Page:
THE on-going electioneering has further dampened public confidence raising fears the country is heading for another economic meltdown, economic analyst Eric Bloch has said.
In a State of the Economy report for June and July, Bloch said the combination of widespread uncertainty as to the outcome of the forthcoming elections slated for today and many dogmatic and economically “ill-advised” statements in the election manifestos of some of the political parties had negative impact on the economy during the period under review.
Bloch said among the many negative aspects of the electioneering, the Zanu PF manifesto of a declared policy intent to discontinue the currently prevailing multi-currency system, with reinstatement of a Zimbabwean currency, had raised fears of another economic meltdown among members of the public.
According to Bloch, the intent to revert to a domestic currency was qualified by statements that such action would be effected when Zimbabwe had adequate gold reserves to support the currency, but the majority of the media and members of the public, perceived that the intent would be pursued rapidly after the elections were concluded.
Bloch added that the Zanu PF statement on retaining in its entirety, the currently prevailing indigenisation and economic empowerment legislation without modifications with intent to yield assets to the State of at least $7,3 billion, was further eroding investor confidence.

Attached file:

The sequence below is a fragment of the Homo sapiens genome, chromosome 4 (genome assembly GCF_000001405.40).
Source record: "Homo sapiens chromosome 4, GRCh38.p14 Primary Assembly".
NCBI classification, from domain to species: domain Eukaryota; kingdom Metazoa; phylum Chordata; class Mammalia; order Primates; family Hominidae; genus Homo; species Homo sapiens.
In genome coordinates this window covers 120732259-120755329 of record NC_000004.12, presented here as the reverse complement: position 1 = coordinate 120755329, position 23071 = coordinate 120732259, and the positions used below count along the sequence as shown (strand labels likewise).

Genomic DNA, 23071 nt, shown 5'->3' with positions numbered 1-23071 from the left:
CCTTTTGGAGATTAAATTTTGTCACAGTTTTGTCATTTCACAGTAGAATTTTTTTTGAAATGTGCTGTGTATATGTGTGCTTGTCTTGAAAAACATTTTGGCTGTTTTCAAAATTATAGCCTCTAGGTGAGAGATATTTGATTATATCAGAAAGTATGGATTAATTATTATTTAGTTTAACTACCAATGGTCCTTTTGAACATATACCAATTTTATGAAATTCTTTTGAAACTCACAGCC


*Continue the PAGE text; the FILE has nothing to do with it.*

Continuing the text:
“The immediate consequences of these declarations have been to further minimise the willingness of potential non-indigenous investors to pursue investment opportunities and motivation of many non-indigenous owners of existing enterprises to contemplate closure,” Bloch said.
He added that this would result in the expeditious realisation of assets and numerous instances of worker and
indigenous action groups to be confrontational with non-indigenous business owners.
Bloch said consumers, because of electioneering, had reduced their spending in order to strengthen their holdings of hard currencies. He said that some had limited usage of funds to buying of essential consumer goods and services.
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